Abstract I never intended to become a scientist. My career developed on the basis of chance happenings, repeated failure, the willingness to take risks and the acceptance and provision of mentoring. My career has included periods of difficulty and shifted back and forth between academic health centers and universities in Canada. Although I have been amply recognized for my successes, my greatest learning has come from my failures. My greatest satisfaction has been in the development, evaluation and dissemination of interventions. The combination of intellectual stimulation and emotional gratification has meant a rewarding career clinical trial, cognitive–behavioral therapy, gastroenterology, headache, health-care services, intervention outcome, mental health, parenting Chance, rather than design, has been the hallmark of my career. Failure, although difficult, has been an opportunity to learn, not a barrier. Deliberate risk-taking has guided me, but mostly, I am an optimist and have taken risks because I never realized I could fail. Anyway, failure is not so bad. Finally, I have been blessed with amazing mentors and have enjoyed mentoring others. My career alternated between academic hospitals and universities in Canada. In comparison with the United States, pediatric psychology began later in Canada, and the boundaries between pediatric and clinical child psychology have been fluid. I think Phil Firestone and I held the first meeting on pediatric psychology in Canada in May of 1981 in Ottawa. The keynote speakers were Ed Christophersen, Ron Barr, Barney Alexander, Tom Coates, Mike Cataldo, Brian Flay, Kelly Brownell, and Jacqueline Dunbar. We published Pediatric and Adolescent Behavioral Medicine based on the meeting (McGrath & Firestone, 1983). The Early Years I grew up in Ottawa, Canada’s capital, the second of 10 children, in a large, devout, Irish Catholic family. I helped care for my younger siblings and this ignited an interest in helping children. Both parents stopped school at Grade 9, but they were convinced that education was the route to success. From my father, Matt, a bill collector who owned his own business, I learned that hard work and persistence would eventually pay off. From my mother, Jean, I learned the joys of taking care of others. My first notion of a career was to be a Catholic priest. I met Canice Connors, an energetic and charismatic Franciscan, studying to be a psychologist at the University of Ottawa who was filling in at our parish. He influenced me to attend a day seminary for high school. By the end of high school, I surmised that God did not exist and women did and traded my priestly vocation for a career in clinical psychology. I went to University of Ottawa because it was less expensive to live at home. Serge Piccinin taught introductory psychology at the University of Ottawa and engaged students with his stories of his daughter, to illustrate psychological phenomena. I was not in his class but went to all his lectures. The Saskatchewan Adventure 1967–1972 In 1967, a chance to study in another part of Canada for my second year brought me to the University of Saskatchewan in Regina. A cadre of radicals including William Livant, Ann Gustin, William Wynn, and Steve Heeren had, moved to Regina from the United States as psychology professors, and they taught and promoted radical approaches to psychology including Sufi, feminist, and radical political psychology. They were determined to build a new type of anti-capitalist psychology that would serve the people, instead of the ruling classes. Influenced by reading the early behavior therapists such as Joseph Wolpe and Richard B. Stuart, I preferred evidence to dogma, but I was acutely aware of the limits of traditional approaches to psychology. The summer after my second year, I worked at a psychodynamic residential treatment summer camp. We built the road, dug the well, and cooked over campfires in the wilds of northern Saskatchewan. I quit university to work and soon I was running a treatment home with 10 children and 8 staff and attending compulsory group psychodynamic therapy. The next summer I was burned out, quit, worked as a janitor, learned how to clean floors, and completed my undergraduate degree from the University of Saskatchewan Regina Campus in 1970. I applied to and was accepted to study at the University of Michigan with Richard Stuart in a combined Social Work and Psychology graduate program. The scholarship letter was lost in the mail, and I stayed at the University of Saskatchewan, Regina Campus, completing my master’s in 1972 under Ann Gustin, a feminist cognitive behavior therapist. I worked part-time in a clinic during the day and teaching an evening course in Yorkton, a town about 120 miles from Regina. Traveling late at night through blizzards on the prairies in an unreliable Volkswagen Beetle was an adventure I will never forget. Queen’s University 1972–1979 I was admitted to the Clinical Psychology PhD program at Queen’s University in Kingston, Canada in 1972. I was committed to psychology but was troubled by the lack of attention in psychology to socioeconomic disparities that were significant in mental health problems I had survey data for a dissertation on university student stress and abandoned it. Finally, I completed nine studies on measurement of social inadequacy in university students and used several studies in my dissertation. I never attempted to publish my dissertation. Ray Peters, my supervisor, was supportive and tolerant of me but must have wished he had never taken on this difficult, somewhat arrogant, student. I took 7 years after my master’s to complete my PhD. My personal life was also in tatters. I had married my childhood sweetheart. We were beginning our family and our son died shortly after his premature birth because of his immature lungs. It was shattering for both of us. We divorced and I became depressed. It was a miracle that I graduated. At Queen’s I learned how to think like a scientist and learned strong research skills, but I was determined to leave that behind. I wanted to help people solve problems. When I finished my PhD, I swore I would never do any research again. Children’s Hospital of Eastern Ontario, 1979–1989 In a last try to use my psychology training, I applied for a clinical post at the Children’s Hospital of Eastern Ontario (CHEO) in Ottawa. In the interview, John T. Goodman, the Chief of Psychology asked about my research intentions. I bluffed that I would integrate my research into my clinical practice and was offered the job. The next decade transformed me and my career. The sea change began on my first day. I had over 40 referrals, mostly from the community for children with behavior disorders. I was baffled by 4 referrals. Each was hand written on a hospital referral sheet, “RAP, please assess and follow as appropriate.” The signature and the name of the service were incomprehensible. The temporary secretary was unable to help. I was reluctant to ask Dr. Goodman what the referrals were about, so I went to the hospital library. We determined that RAP was recurrent abdominal pain and used electronic searching via a teletype machine to a computer in California. Before this, we would spend days searching volumes of Index Medicus. We found good epidemiological studies that showed RAP was common and anecdotal articles that insisted that RAP was of psychological origin, often because of neurotic mothers. With a small research grant, I conducted a case control study on RAP investigating if RAP was psychogenic. I failed to find difference between cases and controls. The article languished until John Goodman prompted me to submit it. I was amazed when it was accepted (McGrath, Goodman, Firestone, Shipman, & Peters, 1983). Shortly thereafter, I published a practice-oriented paper (McGrath, 1983) to reach those who would not read the scientific paper. My first randomized controlled trial (RCT) was on RAP and was led by a charismatic, academic, general pediatrician, William “Bill” Feldman. We conducted a double-blind, randomized trial of dietary fiber biscuits. Compared with controls, twice as many children with RAP remitted by eating 10 g of supplementary fiber a day (Feldman, McGrath, Hodgson, Ritter & Shipman, 1985). When our gastroenterology colleague left, I stopped research on RAP. It was a good example of how important relationships are to the conduct of research. I became known as the “pain psychologist” and received referrals for a variety of pain problems. My research flourished as we published papers on headache, cancer pain, needle pain, chronic pain, postoperative pain, and measurement and perception of pain. Behavior disorders were still the bulk of my clinical referrals. With my mentor in this area, Philip Firestone, we also organized a series of scientific meetings. Two were published as edited books (McGrath & Firestone, 1983) and helped establish our hospital as a leading Canadian center in pediatric psychology. Because of my strong research profile, I received a Career Scientist Award from the Ontario Ministry of Health, which allowed me to devote more time to research. Peter Humphreys, the chief of neurology, and I completed a series of RCTs demonstrating that migraine could be managed with stress management taught by means of manuals, tapes, and phone calls by coaches (McGrath et al., 1988, 1992). We published the Help Yourself manuals (McGrath, Cunningham, Lascelles & Humphreys, 1990a, b). The program influenced many research and clinical programs in headache and was widely cited. However, it did not sell in the mass market, and the approach was not adopted as a routine treatment for migraine anywhere that I know of. Help Yourself was an academic success but an innovation failure. I learned that changing practice is a sociopolitical process and evidence is only one component. Other issues such as personal preferences of practitioners, the organization of clinical units, a well-organized sales program, and resistance to change are at least as important. Research staff can make or break any project. June Cunningham was one of my first grant-funded employees. She was amazing at running studies and made major conceptual contributions to the eight papers we published. She was a critical part of my success. Anita Unruh, an occupational therapist, and I usually disagreed on conceptual approaches to patients who were referred to both of us. We decided to study how children expressed their pain through their drawings of their headaches (Unruh, McGrath, Cunningham & Humphreys, 1983). We got to know each other and then fell in love and married. Two major projects preoccupied us in the following years. The first was our daughter, Maria (Mika). The second was the first comprehensive textbook on pediatric pain, Pain in Children and Adolescents (McGrath & Unruh, 1987). We adopted Mika when we were about to start a sabbatical to finish writing the book. We had rented our house and were ready to leave for England. We moved to my parents’ cottage for 6 months, while we fulfilled the legal supervision period for the adoption with two word processors and a crib. Anita and I were married for 35 years, and she was my best friend, colleague, and partner until her untimely death from ovarian cancer in July 2017. Bill Feldman and I collaborated on a book with Walter Rosser, the chief of Family Medicine at the University of Ottawa, wrote (Feldman, Rosser & McGrath, 1987). For every recommendation we made, we graded the scientific evidence. The evidence for medical interventions was no stronger than the evidence for psychosocial interventions. Primary Medical Care of Children and Adolescents was published and was a commercial failure, perhaps because of insufficient advertising or maybe we were ahead of our time. I mentored a young psychologist, Susan Pisterman who did early work on intervention with preschool children with ADHD (Pisterman, et al., 1989). I returned to these studies for inspiration for the work I have focused on for the past decade. Throughout my time at CHEO, I had adjunct appointments in Psychology at the University of Ottawa and at Carleton University, allowing me to supervise PhD students. My PhD students were talented and advanced my research. Mario Cappelli did not get into a clinical psychology program so enrolled in the experimental program at Carleton University. In those days, a nonclinical degree was still a back door to the practice of clinical psychology. He was particularly prolific and published seven papers during his studies on a wide range of problems of children with chronic illness. The clinic always generated ideas, many I did not expect. I met Jan Walker when I unsuccessfully tried to assist her with itching in her daughter with kidney disease. The itching was subsequently cured by a transplant. Later, she convinced me to supervise her undergraduate thesis on parental attitudes to organ donation, and she published two papers in medical journals (Walker et al., 1990). As I was ending my Career Scientist Award, I approached the hospital Research Institute for salary support to continue my research. I had published over 60 peer-reviewed papers and 4 books and was successful in grants. In Canada, investigators cannot be paid salary from grants, and so I needed salary from the Research Institute. My request was peremptorily denied, and so I looked for a new job. Clinical Psychology PhD Program, Dalhousie University, 1989–1998; 2002–2004 I landed an ideal job at Dalhousie University as the founding director of their PhD program in clinical psychology. I arrived in a complex political storm. The program was a collaboration with three smaller universities with Dalhousie University being the lead. There was pervasive excitement but also mistrust. Many of my nonclinical colleagues feared the clinical psychology program would lower the standards of the Department. The other universities worried they would be marginalized, and the clinical community thought that Dalhousie might put clinical training secondary to research. I spent most of my time trying to manage the fears of each group and hire a cadre of clinical psychology academics. With constant attention, I managed to make things work. We began the program with 10 students who had been admitted before my hiring. It was stressful, but I learned to manage the politics, build coalitions, and move the agenda forward. I learned that political maneuvering is inevitable when people feel something important is at stake (and sometimes when the issue is trivial). My credibility depended on my reestablishing my research. The week, I arrived at Dalhousie University, Allen Finley, a pediatric anesthesiologist, welcomed me and we started a long productive collaboration. We would meet on Saturday mornings at the Farmers’ Market. Allen and I have had dozens of grants and over 40 papers and 4 edited books together. We also created: the Pediatric Pain Mail List (begun in 1993) http://pediatric-pain.ca/resources/pediatric-pain-mailing-list/ to exchange ideas for treating difficult pain problems; the Pediatric Pain Letter (begun in 1996) http://childpain.org/ppl/, a peer-reviewed source of reviews; two booklets for families, Making Cancer Less Painful (1992) http://pediatric-pain.ca/wp-content/uploads/2013/04/MakingCancerLessPainful.pdf and Pain, Pain, Go Away (1994, 2003,) http://pediatric-pain.ca/wp-content/uploads/2013/04/PPGA2003.pdf. Somewhat later, I began writing a column, Ask Dr. Pat, for a local newspaper and on several websites, for example, www.crfh.ca. Finally, we established the International Forum on Pediatric Pain, a small, biennial meeting where there is intensive discussion of research and clinical advances at an idyllic seaside resort in Nova Scotia (McGrath & Finley, 2003). I have published over 300 articles, 140 editorials, comments and published abstracts, 14 books, and >50 book chapters. Although books and books chapters are usually not well cited, they serve a knowledge translation function, allow for development of ideas that might not fit in a journal article, and book chapters often allow graduate students to have a first author publication. My students at Dalhousie quickly became productive, and my research gained momentum and became grant funded. The most helpful was a no-strings-attached Pain Grant from Bristol Myers Squibb for $50,000 US per year (1993–1998). There was no application, and I had never done any work for Bristol Myers Squibb, and it was a surprise. The grant spurred pilot data for new areas. The only obligation was to attend a yearly meeting of the five awardees in some interesting venue. I got awards from the Canadian Pain Society and the American Pain Society. One award had a stipend I used to start the Dr. John Goodman Award for a trainee-published paper in pediatric pain recognizing my mentor from my Ottawa days. I was named an Officer of the Order of Canada, Canada’s most prestigious award. My family and one of my patients and her mother were able to attend. I now serve on the advisory committee that recommends Order of Canada recipients. I stepped down as the head of the clinical psychology program after about a decade in the post. I was glad to return full-time to the professorate. The advent of the Canadian Institutes of Health Research (CIHR), which replaced the much more narrowly focused and less well-funded Medical Research Council of Canada, allowed me to increase my grant capture mostly with pragmatic behavioral trials. I led colleagues, Craig, vonBaeyer, Stevens, Johnston, and Finley, from Vancouver, Saskatoon, Toronto, Montreal, and Halifax in obtaining a training grant on Pain in Child Health (PICH) from the CIHR. The grant began in 2001, and I stepped down from the leadership in 2012. We also obtained grants from the Mayday Fund for international participants from >14 countries. We funded students and developed many training opportunities (von Baeyer et al., 2014). PICH continues to transform pediatric pain trainees from isolated individuals into a supportive network of productive scientists under the leadership of Bonnie Stevens. Since its inception, over $5 million has been invested and a thousand papers have been published on pediatric pain by PICH trainees. Along with increased funding available for the CIHR, Canada developed Canada Research Chairs. I held a chair from 2002 to 2016, until I suggested my chair be transferred to one of my mid-career colleagues. Strongest Families™ I planned another foray into distance delivery of health care with the aim of increasing access. I developed a system of paraprofessionals delivering a manualized intervention for common child mental health problems teaching parents and children with videos and telephone calls (www.strongestfamilies.com). Consulting with administrators and parents, I discovered an appetite for this approach. Many clinicians, though, were skeptical and some hostile to the idea of paraprofessionals treating children without ever seeing them. Our program is family-centered: staff work when it is convenient for families; we treat families as valued collaborators and build on their strengths. I did not realize the original name, Family Help, was patronizing until we created the new name, Strongest Families, in response to a lawyer’s letter claiming trademark infringement. Some modules failed but we emerged with four modules—anxiety, attention deficit, oppositional defiant disorder, and bed-wetting. Even before we published papers, we had requests to provide services. Cathy Thurston, an administrator and clinician in a rural area of Nova Scotia, was a key reason for our success. She knew what administrators needed. Patricia Pottie, a nurse, was the research coordinator of our trials (McGrath et al., 2011) and then became the president and CEO of the not-for-profit company. She also completed an Interdisciplinary PhD examining therapeutic alliance between coaches and families (Lingley-Pottie & McGrath, 2008). We wanted to insure our employees were well treated, so we offered the same benefits as the hospital had. Initially, I recruited mental health professionals to the Board. Finally, I realized I needed business people as well because they knew business. We now have 70 employees and helped over 4,500 families in Canada past year. Strongest Families is providing service in Finland under the leadership of Dr. Andre Sourander, and we are beginning a national rollout of Strongest Families New Zealand. Strongest Families won the Manning Principal Award as the best innovation in Canada (2013), the Mental Health Commission Award for Social Innovation (2013), and the Governor General’s Award for Innovation (2017). The awards were for scaling up Strongest Families. Our proprietary IT system (Wozney et al., 2016) enhances efficiency and standardization. We made many mistakes. For example, three times we tried to have Strongest Families run locally. As a result of our failures, we will second senior staff to oversee implementation and we have clear, detailed contracts. The Bureaucrat Years 2007–2017 In 2007, I was appointed as the, first nonmedical head of research at the IWK. It was a steep learning curve. I thought that a vice president had power and could make things happen but that proved to be true only when decisions did not require additional funding and could be executed entirely within my own portfolio. My days quickly became filled with meetings. After 5 years, I became Vice President of Research and Innovation at the two academic health authorities in Nova Scotia, the IWK, and Capital District Health Authority. Political forces were at play, and soon, the nine health authorities other than the IWK were amalgamated. I became the Vice President of Research, Innovation, and Knowledge Translation for all of the health system in Nova Scotia. The only increases in research funding came when I linked research directly with patient care. The Transforming Research into Care (TRIC) grants (http://www.cdha.nshealth.ca/discovery-innovation/qeii-fdn-tric-grants) required: co-leadership by a scientist and an administrator; patient engagement; immediate benefit to patients; and evidence of sustainability if successful. I also sponsored Microresearch (http://www.microresearch-international.ca/), which was developed by two physicians from Nova Scotia in Africa, and we brought it home to our rural and marginalized communities. Microresearch trains and coaches teams from the community in research to answer local health questions. Chez NICU, a corporate research project, is a system to provide education, social support, and advanced communication among Neonatal Intensive Care Unit parents, their families, doctors, nurses, and community health-care professionals. Chez NICU was funded by the IWK Foundation and Atlantic Canada Opportunities Agency, the federal economic development agency. Cisco systems is a corporate partner leading commercialization. A nurse researcher, Marsha Campbell-Yeo, is the Principal Investigator. I had excellent administrators in both of the health authorities who kept the offices running efficiently. Leadership is important, but administrators, at the middle and lower levels, are the ones that make an organization work, and are the unrecognized heroes. Similarly, my administrator and research associates in my research group at the IWK kept the research going, while I was a bureaucrat. I enjoyed being mentored and mentoring and have received recognition for mentoring Martin P. Levin Mentorship Award of the Society of Pediatric Psychology; the Canadian Pain Society Mentorship Award, and the International Forum on Pediatric Pain, Pat Award. This last award was named after me, and the trophy is evocative, a coffee cup on a pedestal. Mentoring, in my opinion, is best when different disciplines mix, when bold ideas are championed and warm acceptance and high standards are promoted. The Next Challenge 2017- In September 2017, I retired from my Vice President posts and returned full-time to Dalhousie University as Professor of Psychiatry with cross appointments in Community Health and Epidemiology and Pediatrics. My major task is to develop the plan for a PhD in Psychiatry Research. My research now focuses on the development and evaluation of a variety of e-health applications. I also participate in pediatric pain research that is led by others. My colleagues and I are also editing the second edition of the Oxford Textbook of Pediatric Pain (McGrath, Stevens, Walker & Zempsky, 2013). Reflections I have been lucky to have an extraordinarily rewarding career. Opportunities have come to me by chance, but I was ready to act when they arose. I do not know what chance will bring me. I hope for a few more failures, a few more risks, and more mentoring. The future of pediatric psychology, in my opinion, lies in changing systems not just in researching and delivering care using current models. The insights and discoveries of pediatric psychology must be available to those who can benefit most in both developed and developing worlds. Automating what can be automated and standardizing work so that it can be done by less expensive staff is the only way we can serve all of those who need our services. E-health increasingly provides the opportunity to automate some tasks. Standardization of tasks is easier to implement and easier to monitor with e-health. However, the needs of the child and family must come first. The data and our patients’ feedback can show us the way. Our job is to listen. My advice to those starting in the field is to get excellent training and associate with individuals and teams who have similar goals. Be ambitious and do not accept that the way things are currently done is the best way. Be optimistic that change is possible and do not be afraid of failure. Worry less about the needs of our profession and more about the needs of our patients/clients and those who never become our patients/clients but should be. Have fun; you spend too much time at work for it to be miserable. Acknowledgments P.J.M.G.’s research is supported by the Canadian Institutes of Health Research. Dr. Lori Wozney and Ms. Swati Rathore provided editorial assistance. The comments of the reviewers and editors improved the manuscript. Funding Conflicts of interest: None declared. References Feldman W., McGrath P., Hodgson C., Ritter H., Shipman R. T. ( 1985). The use of dietary fiber in the management of simple, childhood, idiopathic, recurrent, abdominal pain: Results in a prospective, double-blind, randomized, controlled trial. American Journal of Diseases of Children , 139, 1216– 1218. Google Scholar CrossRef Search ADS PubMed Feldman W., Rosser W., McGrath P. J. ( 1987). Primary medical care of children and adolescents . New York: Oxford University Press. Lingley-Pottie P., McGrath P. J. ( 2008). A paediatric therapeutic alliance occurs with distance intervention. Journal of Telemedicine and Telecare , 14, 236– 240. doi: 10.1258/jtt.2008.080101 Google Scholar CrossRef Search ADS PubMed McGrath P. J., Firestone P. (Eds.) ( 1983). Pediatric and adolescent behavioral medicine: Issues in treatment . New York: Springer Publishing Company. McGrath P. J., Humphreys P., Goodman J. T., Keene D., Firestone P., Jacob P., Cunningham S. J. ( 1988). Relaxation prophylaxis for childhood migraine: A randomized placebo-controlled trial. Developmental Medicine and Child Neurology , 30, 626– 631. Google Scholar CrossRef Search ADS PubMed McGrath P. J., Humphreys P., Keene D., Goodman J. T., Lascelles M. A., Cunningham S. J., Firestone P. ( 1992). The efficacy and efficiency of a self-administered treatment for adolescent migraine. Pain , 49, 321– 324. Google Scholar CrossRef Search ADS PubMed McGrath P. ( 1983). Psychological aspects of recurrent abdominal pain. Canadian Family Physician , 29, 1655– 1659. Google Scholar PubMed McGrath P. J., Goodman J. T., Firestone P., Shipman R., Peters S. ( 1983). Recurrent abdominal pain: A psychogenic disorder? Archives of Disease in Childhood , 58, 888– 890. Google Scholar CrossRef Search ADS PubMed McGrath P. J., Cunningham S. J., Lascelles M. A. & Humphreys P. (Eds.) ( 1990a). Help Yourself (Professional Handbook): A treatment for migraine headaches (pp. 61). Ottawa, Canada: University of Ottawa Press. McGrath P. J., Cunningham S. J., Lascelles M. A., Humphreys P. ( 1990b). Help yourself: A treatment for migraine headaches [Patient manual and audiotape] . Ottawa, Canada: University of Ottawa Press. McGrath P. J., Lingley-Pottie P., Thurston C., MacLean C., Cunningham C., Waschbusch D. A., Watters C., Stewart S., Bagnell A., Santor D., Chaplin W. ( 2011). Telephone-based mental health interventions for child disruptive behavior or anxiety disorders: Randomized trials and overall analysis. Journal of the American Academy of Child & Adolescent Psychiatry , 50, 1162– 1172. doi: 10.1016/j.jaac.2011.07.013 Google Scholar CrossRef Search ADS McGrath P. J., Stevens B., Walker S., Zempsky W. (Eds.) ( 2013). The Oxford textbook of paediatric pain . Oxford, England: Oxford University Press. Google Scholar CrossRef Search ADS McGrath P. J., Unruh A. ( 1987). Pain in children and adolescents . Amsterdam, The Netherlands: Elsevier. McGrath P. J., Finley G. A. (Eds.) ( 2003). Pediatric pain: Biological and social context . Seattle, WA: IASP Press. Pisterman S., McGrath P., Firestone P., Goodman J. T., Webster I., Mallory R. ( 1989). Outcome of parent-mediated treatment of preschoolers with attention deficit disorder with hyperactivity. Journal of Consulting and Clinical Psychology , 57, 628– 635. Google Scholar CrossRef Search ADS PubMed Unruh A., McGrath P., Cunningham S. J., Humphreys P. ( 1983). Children's drawings of their pain. Pain , 17, 385– 392. Google Scholar CrossRef Search ADS PubMed von Baeyer C. L., Stevens B. J., Chambers C. T., Craig K. D., Finley G. A., Grunau R. E., Johnston C. C., Pillai Riddell R., Stinson J. N., Dol J., Campbell-Yeo M., McGrath P. J. ( 2014). Training highly qualified health research personnel: The Pain in Child Health consortium. Pain Research and Management , 19, 267– 274. Google Scholar CrossRef Search ADS PubMed Walker J. A., McGrath P. J., MacDonald N. E., Wells G., Petrusic W., Nolan B. E. ( 1990). Parental attitudes toward pediatric organ donation: A survey. CMAJ , 142, 1383– 1387. Google Scholar PubMed Wozney L., McGrath P. J., Newton A., Huguet A., Franklin M., Perri K., Leuschen K., Toombs E., Lingley-Pottie P. ( 2016). Usability, learnability and performance evaluation of Intelligent Research and Intervention Software: A delivery platform for eHealth interventions. Health Informatics Journal , 22, 730– 743. Google Scholar CrossRef Search ADS PubMed © The Author(s) 2018. Published by Oxford University Press on behalf of the Society of Pediatric Psychology. All rights reserved. For permissions, please e-mail: firstname.lastname@example.org This article is published and distributed under the terms of the Oxford University Press, Standard Journals Publication Model (https://academic.oup.com/journals/pages/about_us/legal/notices)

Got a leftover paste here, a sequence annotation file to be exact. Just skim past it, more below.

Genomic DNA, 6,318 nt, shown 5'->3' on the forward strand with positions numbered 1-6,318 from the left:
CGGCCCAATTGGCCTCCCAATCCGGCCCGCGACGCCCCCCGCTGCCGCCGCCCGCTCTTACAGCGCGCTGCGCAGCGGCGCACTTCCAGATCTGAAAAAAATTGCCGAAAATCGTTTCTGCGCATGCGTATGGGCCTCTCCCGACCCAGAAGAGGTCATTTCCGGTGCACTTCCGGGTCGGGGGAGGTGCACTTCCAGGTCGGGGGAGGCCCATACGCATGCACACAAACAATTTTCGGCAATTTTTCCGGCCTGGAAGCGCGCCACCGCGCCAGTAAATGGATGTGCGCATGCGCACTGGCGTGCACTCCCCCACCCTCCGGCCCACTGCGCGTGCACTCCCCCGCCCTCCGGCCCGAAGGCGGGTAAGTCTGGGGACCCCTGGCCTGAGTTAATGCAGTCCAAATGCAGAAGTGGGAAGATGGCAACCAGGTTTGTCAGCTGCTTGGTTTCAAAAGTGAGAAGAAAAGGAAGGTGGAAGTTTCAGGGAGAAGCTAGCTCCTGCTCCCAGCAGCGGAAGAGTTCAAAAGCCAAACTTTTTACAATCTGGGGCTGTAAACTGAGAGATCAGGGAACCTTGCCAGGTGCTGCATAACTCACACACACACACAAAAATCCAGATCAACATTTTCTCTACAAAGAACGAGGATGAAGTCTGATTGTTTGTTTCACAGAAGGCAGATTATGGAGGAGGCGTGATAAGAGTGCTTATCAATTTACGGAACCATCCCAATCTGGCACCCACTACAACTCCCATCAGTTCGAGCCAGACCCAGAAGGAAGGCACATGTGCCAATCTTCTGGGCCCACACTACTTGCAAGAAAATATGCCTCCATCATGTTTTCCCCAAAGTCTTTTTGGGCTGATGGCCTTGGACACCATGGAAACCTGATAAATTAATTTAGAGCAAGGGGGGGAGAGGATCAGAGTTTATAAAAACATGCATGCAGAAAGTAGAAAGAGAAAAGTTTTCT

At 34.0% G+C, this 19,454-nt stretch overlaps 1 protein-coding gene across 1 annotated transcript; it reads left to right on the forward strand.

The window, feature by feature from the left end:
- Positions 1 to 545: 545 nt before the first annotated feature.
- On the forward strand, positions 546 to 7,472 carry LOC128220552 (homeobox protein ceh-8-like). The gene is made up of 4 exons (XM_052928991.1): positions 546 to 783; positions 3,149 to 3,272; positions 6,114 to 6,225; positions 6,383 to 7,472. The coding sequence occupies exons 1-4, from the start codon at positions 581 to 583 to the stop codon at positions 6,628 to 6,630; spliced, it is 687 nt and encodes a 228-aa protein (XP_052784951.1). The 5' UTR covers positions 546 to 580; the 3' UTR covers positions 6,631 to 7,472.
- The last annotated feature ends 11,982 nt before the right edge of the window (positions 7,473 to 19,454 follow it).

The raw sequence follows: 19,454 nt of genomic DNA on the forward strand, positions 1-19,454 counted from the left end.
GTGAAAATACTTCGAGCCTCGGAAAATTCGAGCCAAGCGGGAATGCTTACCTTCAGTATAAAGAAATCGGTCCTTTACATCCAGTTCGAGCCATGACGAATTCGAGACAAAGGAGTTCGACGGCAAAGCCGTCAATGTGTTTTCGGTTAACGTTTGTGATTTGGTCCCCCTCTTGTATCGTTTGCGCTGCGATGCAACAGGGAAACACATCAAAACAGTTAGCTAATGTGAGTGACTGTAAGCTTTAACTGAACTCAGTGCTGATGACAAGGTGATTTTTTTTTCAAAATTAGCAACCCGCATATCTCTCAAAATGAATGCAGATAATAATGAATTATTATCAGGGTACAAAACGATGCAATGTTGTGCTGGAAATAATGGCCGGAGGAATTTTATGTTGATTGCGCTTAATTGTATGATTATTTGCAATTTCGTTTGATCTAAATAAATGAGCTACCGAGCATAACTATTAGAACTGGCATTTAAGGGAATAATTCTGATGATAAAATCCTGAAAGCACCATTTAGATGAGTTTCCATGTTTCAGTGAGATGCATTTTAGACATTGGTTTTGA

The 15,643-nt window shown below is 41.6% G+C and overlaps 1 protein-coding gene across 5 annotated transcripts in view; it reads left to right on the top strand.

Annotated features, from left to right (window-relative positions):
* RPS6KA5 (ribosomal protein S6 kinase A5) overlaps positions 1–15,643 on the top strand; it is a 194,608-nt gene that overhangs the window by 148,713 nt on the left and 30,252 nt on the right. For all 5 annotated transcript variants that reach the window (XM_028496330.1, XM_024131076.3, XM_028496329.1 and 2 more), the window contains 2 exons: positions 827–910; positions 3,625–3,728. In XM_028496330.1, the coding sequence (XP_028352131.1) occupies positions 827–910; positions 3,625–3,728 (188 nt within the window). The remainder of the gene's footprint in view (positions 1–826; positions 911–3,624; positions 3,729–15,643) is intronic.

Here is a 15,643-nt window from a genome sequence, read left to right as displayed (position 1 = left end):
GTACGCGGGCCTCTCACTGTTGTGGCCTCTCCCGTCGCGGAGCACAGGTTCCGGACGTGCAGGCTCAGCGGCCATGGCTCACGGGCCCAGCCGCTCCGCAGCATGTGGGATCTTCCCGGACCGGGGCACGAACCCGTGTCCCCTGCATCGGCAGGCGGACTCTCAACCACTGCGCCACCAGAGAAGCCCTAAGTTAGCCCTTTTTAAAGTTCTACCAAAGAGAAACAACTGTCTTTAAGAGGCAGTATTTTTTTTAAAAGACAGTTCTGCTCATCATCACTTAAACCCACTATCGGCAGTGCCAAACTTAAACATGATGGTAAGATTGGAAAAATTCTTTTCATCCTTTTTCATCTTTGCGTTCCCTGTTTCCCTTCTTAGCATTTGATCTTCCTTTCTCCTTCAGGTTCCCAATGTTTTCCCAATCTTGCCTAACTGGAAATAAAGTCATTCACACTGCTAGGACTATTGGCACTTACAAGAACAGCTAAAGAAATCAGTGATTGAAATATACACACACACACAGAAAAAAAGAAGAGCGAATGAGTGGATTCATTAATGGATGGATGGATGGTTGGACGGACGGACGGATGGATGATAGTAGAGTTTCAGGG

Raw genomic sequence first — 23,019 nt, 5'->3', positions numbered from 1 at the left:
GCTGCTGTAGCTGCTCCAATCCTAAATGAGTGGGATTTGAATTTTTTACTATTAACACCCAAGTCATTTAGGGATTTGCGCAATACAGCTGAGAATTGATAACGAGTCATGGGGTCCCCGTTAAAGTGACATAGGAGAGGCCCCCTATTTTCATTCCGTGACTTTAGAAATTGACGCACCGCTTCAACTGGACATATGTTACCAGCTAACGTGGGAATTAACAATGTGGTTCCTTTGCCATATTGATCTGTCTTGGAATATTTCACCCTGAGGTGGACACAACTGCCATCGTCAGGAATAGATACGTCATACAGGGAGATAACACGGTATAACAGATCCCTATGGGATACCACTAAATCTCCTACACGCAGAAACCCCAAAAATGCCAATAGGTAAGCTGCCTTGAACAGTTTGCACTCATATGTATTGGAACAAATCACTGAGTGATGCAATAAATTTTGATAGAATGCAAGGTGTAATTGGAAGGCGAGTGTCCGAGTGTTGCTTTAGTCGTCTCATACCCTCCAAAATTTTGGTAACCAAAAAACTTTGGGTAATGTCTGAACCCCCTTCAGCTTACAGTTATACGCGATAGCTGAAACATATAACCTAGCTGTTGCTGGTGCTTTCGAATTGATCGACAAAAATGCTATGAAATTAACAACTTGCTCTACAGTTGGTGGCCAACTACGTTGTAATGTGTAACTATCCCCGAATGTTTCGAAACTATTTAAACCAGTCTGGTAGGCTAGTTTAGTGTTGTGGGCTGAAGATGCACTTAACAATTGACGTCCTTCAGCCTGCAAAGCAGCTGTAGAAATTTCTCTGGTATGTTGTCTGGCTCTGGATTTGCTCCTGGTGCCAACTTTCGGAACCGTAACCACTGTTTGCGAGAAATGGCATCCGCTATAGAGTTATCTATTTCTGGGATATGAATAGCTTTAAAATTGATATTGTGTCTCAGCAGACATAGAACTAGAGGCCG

Journal of Pediatric Psychology – Oxford University Press
Published: Apr 6, 2018